“I will meet ye there. Go. Quickly.” Myra reached her fingers through the door and gripped Rose’s, hoping to give her some measure of comfort. “I will be there waiting.”

Rose nodded again, squeezing Myra’s hand with trembling fingers.

“I’m going now, Myra.”

There was silence and then a creak as Rose opened the door. For several agonizing heartbeats, Myra waited. Waited for Rose to be struck down. Waited for the sound of shouts as she made her escape. Waited for something horrifying to happen. But there was nothing.

Myra counted to thirty, slowly, with even breaths, and then she ran back up the dark winding stair until she reached Byron’s library. Peeking through the crack, she determined the room was still empty. With trembling fingers she found the hook in the wall, and slid her finger through it yanking and twisting until the lock unlatched and the wall opened behind the hearth. The library’s hidden door was heavy, but not as heavy as it could be. Made from plaster to look like stone, it was a perfect disguise within the wall. Ashes from the grate stirred and made her cough. She hid her face in her cloak to stifle the sound, and muttered a prayer of thanks for no fire being in the hearth.

Her heart felt as though it would explode, racing like sheep hunted by wolves. Myra crouched low to wait for Rose, hoping that should the enemy enter she’d have time to shut the hidden door without their notice.

Dear God, let Rose make it here safely.

Want to read more? THE HIGHLANDER’S LADY is available from the following   E-tailers…
Kindle (Print and Ebook)/ Barnes and Noble / Smashwords (all e-formats)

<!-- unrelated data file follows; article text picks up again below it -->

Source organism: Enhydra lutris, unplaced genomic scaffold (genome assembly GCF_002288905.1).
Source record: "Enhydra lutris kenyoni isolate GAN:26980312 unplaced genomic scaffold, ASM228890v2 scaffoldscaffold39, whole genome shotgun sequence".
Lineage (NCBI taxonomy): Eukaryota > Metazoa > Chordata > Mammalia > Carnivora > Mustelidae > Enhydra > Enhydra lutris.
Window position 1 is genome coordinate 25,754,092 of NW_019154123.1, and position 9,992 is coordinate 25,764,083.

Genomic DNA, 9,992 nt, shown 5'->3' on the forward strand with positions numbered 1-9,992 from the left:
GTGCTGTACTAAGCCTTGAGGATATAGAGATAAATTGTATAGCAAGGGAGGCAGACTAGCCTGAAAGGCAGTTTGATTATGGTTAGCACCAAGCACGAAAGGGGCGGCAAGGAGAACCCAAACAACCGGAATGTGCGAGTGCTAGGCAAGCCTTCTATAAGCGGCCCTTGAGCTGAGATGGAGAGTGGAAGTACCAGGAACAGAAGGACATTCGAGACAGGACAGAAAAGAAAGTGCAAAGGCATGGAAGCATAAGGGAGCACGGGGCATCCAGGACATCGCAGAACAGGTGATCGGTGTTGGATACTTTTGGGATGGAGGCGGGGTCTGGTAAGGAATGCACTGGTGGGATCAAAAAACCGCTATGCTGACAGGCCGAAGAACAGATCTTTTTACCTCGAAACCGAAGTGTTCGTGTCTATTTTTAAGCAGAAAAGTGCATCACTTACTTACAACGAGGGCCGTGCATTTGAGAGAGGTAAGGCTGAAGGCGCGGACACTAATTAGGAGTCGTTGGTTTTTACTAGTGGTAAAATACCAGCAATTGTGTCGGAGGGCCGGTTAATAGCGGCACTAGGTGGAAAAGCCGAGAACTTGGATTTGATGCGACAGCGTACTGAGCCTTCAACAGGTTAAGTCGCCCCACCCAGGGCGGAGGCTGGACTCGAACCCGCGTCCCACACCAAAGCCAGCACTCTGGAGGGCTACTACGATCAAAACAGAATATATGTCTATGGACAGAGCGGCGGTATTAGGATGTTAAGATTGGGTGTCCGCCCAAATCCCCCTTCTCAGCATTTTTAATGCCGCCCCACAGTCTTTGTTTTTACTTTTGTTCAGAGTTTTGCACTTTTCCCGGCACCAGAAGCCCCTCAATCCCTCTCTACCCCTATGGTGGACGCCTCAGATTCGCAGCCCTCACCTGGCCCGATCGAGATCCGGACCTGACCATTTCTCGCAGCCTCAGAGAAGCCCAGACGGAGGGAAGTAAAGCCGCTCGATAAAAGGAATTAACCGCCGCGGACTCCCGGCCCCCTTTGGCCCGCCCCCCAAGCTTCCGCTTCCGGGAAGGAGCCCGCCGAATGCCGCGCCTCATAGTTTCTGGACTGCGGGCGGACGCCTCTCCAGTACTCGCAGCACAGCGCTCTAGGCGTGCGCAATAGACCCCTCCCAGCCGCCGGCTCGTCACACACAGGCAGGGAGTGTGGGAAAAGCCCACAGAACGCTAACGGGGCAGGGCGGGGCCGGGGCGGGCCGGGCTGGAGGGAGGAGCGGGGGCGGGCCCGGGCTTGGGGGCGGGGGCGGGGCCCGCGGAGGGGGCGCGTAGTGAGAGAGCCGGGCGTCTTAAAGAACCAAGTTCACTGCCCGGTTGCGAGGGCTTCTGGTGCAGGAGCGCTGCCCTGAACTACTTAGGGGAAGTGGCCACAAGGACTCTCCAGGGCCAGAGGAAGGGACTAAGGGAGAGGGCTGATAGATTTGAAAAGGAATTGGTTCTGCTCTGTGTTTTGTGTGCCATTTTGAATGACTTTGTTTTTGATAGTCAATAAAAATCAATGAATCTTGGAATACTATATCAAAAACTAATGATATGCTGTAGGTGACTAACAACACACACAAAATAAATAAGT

Eliza Knight is the multi-published, award-winning, Amazon best-selling author of sizzling historical romance and erotic romance. While not reading, writing or researching for her latest book, she chases after her three children. In her spare time (if there is such a thing…) she likes daydreaming, wine-tasting, traveling, hiking, staring at the stars, watching movies, shopping and visiting with family and friends. She lives atop a small mountain, and enjoys cold winter nights when she can curl up in front of a roaring fire with her own knight in shining armor. 

Visit Eliza at or her historical blog History Undressed:

*Get your copy of THE HIGHLANDERS LADY TODAY! And check out ELIZA'S website for a look at her other books.*



hotcha12 said...


Callie said...

Can't wait to read this one. Been waiting for it. Best of luck, Eliza.

Pat McDermott said...

What an exciting opening, Eliza! I'm worried about Rose now. Will have to find out what happens for sure. Congrats on your new release!

B.J. Scott said...
This comment has been removed by the author.
B.J. Scott said...

Sorry last comment was all messed up.

Your new release sounds wonderful. Wishing you continued success with your series.

Anonymous said...

Good luck with your series! Here's a lighthearted Romantic Time Travel Scottish Romance that you might also enjoy: Scottish Romance Chicks. Goes back the 1450s and back to 2015.

Connor MacD.